High cost of rents leading to increase in arrears, says RTB

Board warns that affordability problems in market are putting tenants under pressure

The RTB said prsopective tenants can feel pressure to accept high rent if they ar among a queue of people viewing a property.

The RTB said prsopective tenants can feel pressure to accept high rent if they ar among a queue of people viewing a property.


The sharp increase in the number of cases taken by tenants against landlords is a reflection of the pressure people living in rented accommodation are under, the director of the Residential Tenancies Board (RTB) has said.

Rosalind Carroll said the number of cases of tenants and landlords being in dispute over rent increases had increased by 160 per cent since last year when the Government put a 4 per cent cap on rent rises in a series of so called ‘pressure zones’ across the State.

The number of new applications to resolve all types of disputes has continued to rise, surging by 30 per cent in the first half of the year on the same period last year.

The most common disputes are over rent arrears, notices of termination and deposits, the RTB’s annual report showed.

Rents have reached new highs due to a record shortage of rental accommodation, heaping increased pressure on the tenancies board to step up its policing of the sector.

Ms Carroll said the number of calls to the RTB had risen to about 1,000 per day this year, with some of these contacts coming from landlords.

“We’ve never had a sector this large since the 80s. Over one in five (people) are renting,” she told RTÉ’s Morning Ireland.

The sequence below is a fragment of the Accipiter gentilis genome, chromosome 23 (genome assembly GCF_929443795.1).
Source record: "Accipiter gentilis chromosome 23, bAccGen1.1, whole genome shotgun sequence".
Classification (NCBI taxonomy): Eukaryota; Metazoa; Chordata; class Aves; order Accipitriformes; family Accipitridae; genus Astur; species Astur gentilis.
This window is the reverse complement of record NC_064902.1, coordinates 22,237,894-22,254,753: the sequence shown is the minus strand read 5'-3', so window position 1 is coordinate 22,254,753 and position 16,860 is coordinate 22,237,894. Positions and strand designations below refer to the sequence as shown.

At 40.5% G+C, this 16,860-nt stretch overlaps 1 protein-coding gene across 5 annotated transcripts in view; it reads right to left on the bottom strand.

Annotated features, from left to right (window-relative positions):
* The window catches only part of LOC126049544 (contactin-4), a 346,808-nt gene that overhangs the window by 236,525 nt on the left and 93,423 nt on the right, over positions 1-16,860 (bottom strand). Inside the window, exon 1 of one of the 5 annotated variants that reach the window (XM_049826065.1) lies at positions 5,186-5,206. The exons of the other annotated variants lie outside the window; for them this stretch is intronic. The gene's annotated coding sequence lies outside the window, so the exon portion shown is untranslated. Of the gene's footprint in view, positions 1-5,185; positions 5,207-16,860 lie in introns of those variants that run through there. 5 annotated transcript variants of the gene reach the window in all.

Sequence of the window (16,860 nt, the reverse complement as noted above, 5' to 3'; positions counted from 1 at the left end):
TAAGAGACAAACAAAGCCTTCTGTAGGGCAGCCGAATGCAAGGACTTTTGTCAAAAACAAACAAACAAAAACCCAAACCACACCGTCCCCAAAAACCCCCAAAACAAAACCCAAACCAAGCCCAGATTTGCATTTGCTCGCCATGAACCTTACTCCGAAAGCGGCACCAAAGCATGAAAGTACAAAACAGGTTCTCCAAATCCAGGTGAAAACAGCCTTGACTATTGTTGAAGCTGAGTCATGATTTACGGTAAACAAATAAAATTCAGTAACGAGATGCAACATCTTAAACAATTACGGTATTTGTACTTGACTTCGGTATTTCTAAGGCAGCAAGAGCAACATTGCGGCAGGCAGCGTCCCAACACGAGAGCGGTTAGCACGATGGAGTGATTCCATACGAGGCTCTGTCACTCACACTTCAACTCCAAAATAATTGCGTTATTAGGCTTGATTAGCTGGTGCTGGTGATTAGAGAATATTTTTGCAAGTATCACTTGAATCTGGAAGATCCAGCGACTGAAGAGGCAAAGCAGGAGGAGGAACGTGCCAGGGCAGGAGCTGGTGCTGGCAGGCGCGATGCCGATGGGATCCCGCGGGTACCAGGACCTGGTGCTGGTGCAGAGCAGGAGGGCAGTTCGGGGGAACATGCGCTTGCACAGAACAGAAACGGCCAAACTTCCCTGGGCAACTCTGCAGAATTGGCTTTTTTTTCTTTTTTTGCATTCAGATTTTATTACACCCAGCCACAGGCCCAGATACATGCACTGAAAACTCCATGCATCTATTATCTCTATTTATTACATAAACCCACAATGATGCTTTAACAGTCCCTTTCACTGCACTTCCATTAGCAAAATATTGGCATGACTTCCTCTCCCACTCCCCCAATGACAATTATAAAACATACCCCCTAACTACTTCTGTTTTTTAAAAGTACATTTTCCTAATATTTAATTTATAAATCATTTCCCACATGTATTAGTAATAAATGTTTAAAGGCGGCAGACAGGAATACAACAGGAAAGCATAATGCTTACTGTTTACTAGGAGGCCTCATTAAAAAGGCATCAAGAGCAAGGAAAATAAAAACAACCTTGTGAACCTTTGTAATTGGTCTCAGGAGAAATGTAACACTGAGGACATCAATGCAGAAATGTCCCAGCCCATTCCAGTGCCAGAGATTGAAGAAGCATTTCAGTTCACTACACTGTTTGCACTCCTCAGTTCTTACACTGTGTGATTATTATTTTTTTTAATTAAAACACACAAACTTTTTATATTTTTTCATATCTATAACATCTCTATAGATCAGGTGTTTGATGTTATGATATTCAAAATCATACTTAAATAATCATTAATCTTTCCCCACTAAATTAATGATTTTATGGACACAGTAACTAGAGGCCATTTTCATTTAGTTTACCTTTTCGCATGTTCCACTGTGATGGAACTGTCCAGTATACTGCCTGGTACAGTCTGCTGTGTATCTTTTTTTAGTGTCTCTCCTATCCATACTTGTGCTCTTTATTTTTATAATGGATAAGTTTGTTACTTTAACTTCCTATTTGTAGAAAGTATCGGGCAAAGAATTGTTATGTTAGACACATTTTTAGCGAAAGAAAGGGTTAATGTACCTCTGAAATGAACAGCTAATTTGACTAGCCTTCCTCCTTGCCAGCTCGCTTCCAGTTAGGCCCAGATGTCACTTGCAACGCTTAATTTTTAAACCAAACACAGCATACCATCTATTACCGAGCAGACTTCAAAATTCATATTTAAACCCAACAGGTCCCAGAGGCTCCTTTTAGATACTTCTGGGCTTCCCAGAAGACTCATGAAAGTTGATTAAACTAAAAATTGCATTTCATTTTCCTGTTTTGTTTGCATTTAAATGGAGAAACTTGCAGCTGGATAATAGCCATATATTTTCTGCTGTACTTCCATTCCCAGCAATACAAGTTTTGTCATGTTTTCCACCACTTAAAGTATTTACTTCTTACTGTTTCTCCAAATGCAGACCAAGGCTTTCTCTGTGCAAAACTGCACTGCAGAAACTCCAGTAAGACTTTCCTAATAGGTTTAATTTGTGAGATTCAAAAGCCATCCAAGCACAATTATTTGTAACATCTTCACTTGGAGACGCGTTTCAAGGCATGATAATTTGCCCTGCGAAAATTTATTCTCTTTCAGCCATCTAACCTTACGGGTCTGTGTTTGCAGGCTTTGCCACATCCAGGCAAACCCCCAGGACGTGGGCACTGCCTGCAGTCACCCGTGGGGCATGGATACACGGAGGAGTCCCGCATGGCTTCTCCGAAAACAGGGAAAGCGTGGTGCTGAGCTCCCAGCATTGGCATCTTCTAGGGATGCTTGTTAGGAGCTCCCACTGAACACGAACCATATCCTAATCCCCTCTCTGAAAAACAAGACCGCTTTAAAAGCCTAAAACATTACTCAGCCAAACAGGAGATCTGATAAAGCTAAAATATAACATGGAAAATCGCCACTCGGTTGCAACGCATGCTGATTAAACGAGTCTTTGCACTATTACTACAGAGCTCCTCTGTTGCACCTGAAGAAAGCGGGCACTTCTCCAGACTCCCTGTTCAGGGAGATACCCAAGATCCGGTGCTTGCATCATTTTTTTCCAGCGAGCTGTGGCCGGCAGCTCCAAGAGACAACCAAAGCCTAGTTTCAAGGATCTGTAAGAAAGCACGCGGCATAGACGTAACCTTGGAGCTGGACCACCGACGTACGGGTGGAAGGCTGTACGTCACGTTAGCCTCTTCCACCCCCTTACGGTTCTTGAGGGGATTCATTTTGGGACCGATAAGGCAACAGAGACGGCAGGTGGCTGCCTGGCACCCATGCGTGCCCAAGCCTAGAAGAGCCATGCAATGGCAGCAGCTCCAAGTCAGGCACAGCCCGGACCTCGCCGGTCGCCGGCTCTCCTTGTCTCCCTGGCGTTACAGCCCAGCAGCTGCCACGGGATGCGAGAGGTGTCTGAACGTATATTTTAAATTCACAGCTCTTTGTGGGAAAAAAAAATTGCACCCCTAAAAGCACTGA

Affordability issues

Ms Carroll said the issue of rent arrears was increasing and this was a “prime example of affordability issues in the market”. Rising rents were putting a lot of pressure on people to take accommodation which they later realise they cannot afford.

She cited an example of the high pressure people looking to rent feel if they are among a queue of prospective tenants viewing a property, which could lead them to sign up for a rent that was too high.

Figures show that there are 175,000 landlords currently and that has remained “fairly steady” she said, adding that there was a slight increase last year but not so far this year.

The RTB has said that in 44 recent cases where tenants faced rent hikes greater than the market rate, 34 of the rent review notices, some 77 per cent, were invalidly issued by the landlords under legislation on the zones.

Ms Carroll said that regardless of what a tenant and landlord agree on, “you cannot contract out of the law. Just because a tenant has signed something it doesn’t mean they’re obliged to keep it”.

The RTB hoped to raise awareness about rental laws and to educate people. Ms Carroll said she wanted to highlight that tenants should contact the RTB if they think the rent they are being charged “isn’t right”.

She added that there is a calculator on the RTB website that would help tenants come to an accurate figure on the rent they should be paying.